Nae menials at his ca';
The proud o' earth frae him would turn,
    And bid him stand awa'!

His coat is hame-spun hodden-grey—
    His shoon are clouted sair—
His garments, maist unhero-like,
    Are a' the waur o' wear:
His limbs are strong—his shoulders broad—
    His hands were made to plough;
He's rough without, but sound within—
    His heart is bauldly true!

He toils at e'en, he toils at morn—
    His wark is never through;
A coming life o' weary toil
    Is ever in his view!
But on he trudges, keeping aye
    A stout heart to the brae,—
And proud to be an honest man
    Until his dying day.

His hame a hame o' happiness
    And kindly love may be;
And monie a nameless dwelling-place
    Like his we still may see.
His happy altar-hearth so bright
    Is ever bleezing there;
And cheerfu' faces round it set
    Are an unending prayer!

The poor man in his humble hame,
    Like God, who dwells aboon,
Makes happy hearts around him there—
    Sae joyfu' late and soon!
His toil is sair, his toil is lang;
    But weary nights and days,
Hame—happiness akin to his—
    A hunder-fauld repays!

Go, mock at conquerors and kings!
    What happiness give they?
Go, tell the painted butterflies
    To kneel them down and pray!
Go, stand erect in manhood's pride—
    Be what a man should be—
Then come, and to my hero bend
    Upon the grass your knee!


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OUR KING.


We ha'e great folk—what for no?—
    In our Lowland clachan;
Our tailor's an anointed King—
    We carena for your laughin'.
Kings rare do guid,—but he's done some;
    And for the rest, I'm thinking—
To tell the truth and shame the deil—
    There's nae king like our ain King!

He has nae power to head or hang—
    'Mang tyrants ne'er was rankit;
Deil ane o' soldier kind has he—
    For that the Lord be thankit!
Nae courtiers bend around his knees,
    Wha fast to Nick are sinking,
Wi' rotten hearts and leein' tongues—
    There's nae king like our ain King!

The cash he spends is a' his ain,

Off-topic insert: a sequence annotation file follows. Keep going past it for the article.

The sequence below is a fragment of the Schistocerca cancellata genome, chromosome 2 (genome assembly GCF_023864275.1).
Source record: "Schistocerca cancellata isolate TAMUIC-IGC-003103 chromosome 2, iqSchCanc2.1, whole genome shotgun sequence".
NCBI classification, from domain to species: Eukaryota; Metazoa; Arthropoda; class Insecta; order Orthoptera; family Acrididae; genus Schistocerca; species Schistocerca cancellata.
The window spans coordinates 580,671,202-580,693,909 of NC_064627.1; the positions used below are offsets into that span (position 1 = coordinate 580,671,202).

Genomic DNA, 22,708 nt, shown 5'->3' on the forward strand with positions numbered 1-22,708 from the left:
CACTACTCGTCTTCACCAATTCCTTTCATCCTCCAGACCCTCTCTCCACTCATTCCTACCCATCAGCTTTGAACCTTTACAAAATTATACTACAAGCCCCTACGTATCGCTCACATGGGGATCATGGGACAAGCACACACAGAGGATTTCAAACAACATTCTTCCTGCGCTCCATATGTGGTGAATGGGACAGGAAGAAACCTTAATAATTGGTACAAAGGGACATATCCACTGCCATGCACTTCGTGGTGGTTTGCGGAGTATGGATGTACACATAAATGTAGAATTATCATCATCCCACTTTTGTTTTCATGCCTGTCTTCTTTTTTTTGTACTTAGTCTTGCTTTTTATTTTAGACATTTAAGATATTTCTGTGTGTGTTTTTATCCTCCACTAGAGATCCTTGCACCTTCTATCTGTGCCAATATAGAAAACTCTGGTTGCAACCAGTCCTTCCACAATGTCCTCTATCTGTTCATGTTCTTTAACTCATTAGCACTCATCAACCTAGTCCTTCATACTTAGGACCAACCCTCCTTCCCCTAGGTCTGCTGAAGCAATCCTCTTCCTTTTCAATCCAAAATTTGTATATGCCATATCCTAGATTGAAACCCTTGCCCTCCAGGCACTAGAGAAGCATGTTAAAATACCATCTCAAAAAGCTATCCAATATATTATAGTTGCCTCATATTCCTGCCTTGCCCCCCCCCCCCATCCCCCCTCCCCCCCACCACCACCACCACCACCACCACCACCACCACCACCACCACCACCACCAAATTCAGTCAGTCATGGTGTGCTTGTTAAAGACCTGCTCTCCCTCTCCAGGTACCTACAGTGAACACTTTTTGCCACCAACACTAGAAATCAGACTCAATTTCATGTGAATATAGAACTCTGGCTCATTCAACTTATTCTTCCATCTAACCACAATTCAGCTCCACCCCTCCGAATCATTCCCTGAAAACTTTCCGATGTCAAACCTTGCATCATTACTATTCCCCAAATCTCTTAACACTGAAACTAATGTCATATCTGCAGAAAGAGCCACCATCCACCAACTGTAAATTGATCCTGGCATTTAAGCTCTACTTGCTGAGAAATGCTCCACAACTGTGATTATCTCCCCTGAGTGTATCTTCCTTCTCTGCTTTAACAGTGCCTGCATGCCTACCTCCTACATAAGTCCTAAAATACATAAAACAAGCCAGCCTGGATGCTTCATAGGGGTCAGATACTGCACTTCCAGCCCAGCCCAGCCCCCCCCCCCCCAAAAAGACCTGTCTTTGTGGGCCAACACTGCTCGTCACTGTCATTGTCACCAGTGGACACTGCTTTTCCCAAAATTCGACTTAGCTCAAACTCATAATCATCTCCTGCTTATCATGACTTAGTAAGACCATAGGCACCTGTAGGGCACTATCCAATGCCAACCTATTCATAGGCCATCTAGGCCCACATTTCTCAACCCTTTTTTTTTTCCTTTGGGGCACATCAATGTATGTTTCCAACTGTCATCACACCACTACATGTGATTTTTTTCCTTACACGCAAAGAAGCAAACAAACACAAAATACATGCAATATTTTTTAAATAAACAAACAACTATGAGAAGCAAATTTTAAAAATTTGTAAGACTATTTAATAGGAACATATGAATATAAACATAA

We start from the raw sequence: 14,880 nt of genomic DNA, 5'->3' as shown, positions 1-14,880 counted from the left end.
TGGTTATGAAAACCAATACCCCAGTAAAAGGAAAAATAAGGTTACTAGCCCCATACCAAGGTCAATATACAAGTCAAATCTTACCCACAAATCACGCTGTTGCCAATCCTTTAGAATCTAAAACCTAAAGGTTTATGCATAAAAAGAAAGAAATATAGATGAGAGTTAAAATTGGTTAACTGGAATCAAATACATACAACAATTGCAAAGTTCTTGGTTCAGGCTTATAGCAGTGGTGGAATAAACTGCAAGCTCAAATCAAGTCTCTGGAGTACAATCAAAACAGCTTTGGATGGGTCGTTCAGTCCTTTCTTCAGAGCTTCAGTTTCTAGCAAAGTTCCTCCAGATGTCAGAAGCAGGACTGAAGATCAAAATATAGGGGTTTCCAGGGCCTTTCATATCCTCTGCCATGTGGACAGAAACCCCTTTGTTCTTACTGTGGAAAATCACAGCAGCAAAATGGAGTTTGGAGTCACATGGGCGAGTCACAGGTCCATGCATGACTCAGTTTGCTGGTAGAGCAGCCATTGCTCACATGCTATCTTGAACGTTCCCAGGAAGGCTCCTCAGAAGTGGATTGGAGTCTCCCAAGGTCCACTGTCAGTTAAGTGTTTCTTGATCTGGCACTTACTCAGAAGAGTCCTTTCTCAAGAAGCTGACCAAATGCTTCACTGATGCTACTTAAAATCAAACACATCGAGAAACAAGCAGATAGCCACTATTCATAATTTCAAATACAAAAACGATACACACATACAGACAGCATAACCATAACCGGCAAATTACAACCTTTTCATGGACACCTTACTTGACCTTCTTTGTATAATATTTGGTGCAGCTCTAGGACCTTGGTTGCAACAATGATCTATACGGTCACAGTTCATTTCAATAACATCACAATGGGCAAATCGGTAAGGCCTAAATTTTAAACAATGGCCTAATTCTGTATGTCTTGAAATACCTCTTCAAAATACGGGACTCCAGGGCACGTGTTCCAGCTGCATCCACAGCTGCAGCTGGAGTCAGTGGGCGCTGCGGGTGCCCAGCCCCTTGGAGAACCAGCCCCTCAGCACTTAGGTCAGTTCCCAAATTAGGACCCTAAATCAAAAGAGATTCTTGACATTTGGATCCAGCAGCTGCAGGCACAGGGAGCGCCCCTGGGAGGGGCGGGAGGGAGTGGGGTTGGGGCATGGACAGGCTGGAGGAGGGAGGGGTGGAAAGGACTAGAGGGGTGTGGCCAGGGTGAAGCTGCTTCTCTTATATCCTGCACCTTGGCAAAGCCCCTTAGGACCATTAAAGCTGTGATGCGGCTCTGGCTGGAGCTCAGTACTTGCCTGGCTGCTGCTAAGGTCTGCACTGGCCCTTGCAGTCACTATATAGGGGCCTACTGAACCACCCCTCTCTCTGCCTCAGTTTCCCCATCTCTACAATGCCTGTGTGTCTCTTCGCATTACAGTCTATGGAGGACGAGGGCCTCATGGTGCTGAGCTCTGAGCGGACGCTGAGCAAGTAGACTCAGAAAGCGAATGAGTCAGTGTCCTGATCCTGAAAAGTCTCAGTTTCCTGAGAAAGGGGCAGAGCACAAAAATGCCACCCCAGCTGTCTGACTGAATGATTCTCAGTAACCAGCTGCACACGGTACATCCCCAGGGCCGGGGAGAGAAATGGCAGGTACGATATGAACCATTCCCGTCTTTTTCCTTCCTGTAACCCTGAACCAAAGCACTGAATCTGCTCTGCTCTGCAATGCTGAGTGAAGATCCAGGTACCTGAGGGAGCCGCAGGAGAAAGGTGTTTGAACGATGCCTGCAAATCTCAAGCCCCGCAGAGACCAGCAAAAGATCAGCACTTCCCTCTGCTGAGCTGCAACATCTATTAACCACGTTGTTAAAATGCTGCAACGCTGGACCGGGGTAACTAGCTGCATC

He taks nae poor man's siller;
Ae douce gudewife's enough for him,—
    He's kind and couthie till her.
The deil a penny debt has he—
    Nor scarlet madams blinking—
He ne'er was by that slavery cursed—
    There's nae king like our ain King!

Frae bloody wars and ill-faur'd strife
    His kingdom aye reposes,
Except when whiles the weans fa' out,
    And make some bloody noses.
And syne the tailor taks his taws
    And paiks them round like winking;
Our King redeems the bloody pack—
    There's nae king like our ain King!

His palace-roof is made o' strae—
    His crown is a blue bannet;
His sceptre is a pair o' sheers—
    His queen is christen'd Janet.
He's nae oppressor—tears o' wae
    He ne'er delights in drinking;
The first o' honest kings is he—
    There's nae king like our ain King!


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THE PUIR FOLK.

SONG.


SOME grow fu' proud o'er bags o' gowd,
    And some are proud o' learning:
An honest poor man's worthy name
    I take delight in earning.
Slaves needna try to rin us down—
    To knaves we're unco dour folk;
We're aften wrang'd, but, deil may care!
    We're honest folk, though puir folk!

Wi' Wallace wight we fought fu' weel,
    When lairds and lords were jinking;
They knelt before the tyrant loon—
    We brak his crown, I'm thinking.
The muckle men he bought wi' gowd—
    Syne he began to jeer folk;
But neither swords, nor gowd, nor guile,
    Could turn the sturdy puir folk!

When auld King Charlie tried to bind
    Wi' airn, saul and conscience,
In virtue o' his right divine,
    An' ither daft-like nonsense;
Wha raised at Marston such a stour,
    And made the tyrants fear folk?
Wha prayed and fought wi' Pym and Noll?
    The trusty, truthfu' puir folk!

Wha ance upon auld Scotland's hills
    Were hunted like the paitrick,
And hack'd wi' swords, and shot wi' guns,
    Frae Tummel's bank to Ettrick,—
Because they wou'dna let the priest
    About their conscience steer folk?
The lairds were bloodhounds to the clan—
    The martyrs were the puir folk!

When Boston boys at Bunker's hill
    Gart slavery's minions falter;
While ilka hearth in a' the bay
    Was made fair freedom's altar;
Wha fought the fight, and gained the day?
    Gae wa', ye knaves! 'twas our folk:
The beaten great men served a king—
    The victors a' were puir folk!

We sow the corn and hand the plough—
    We a' work for our living;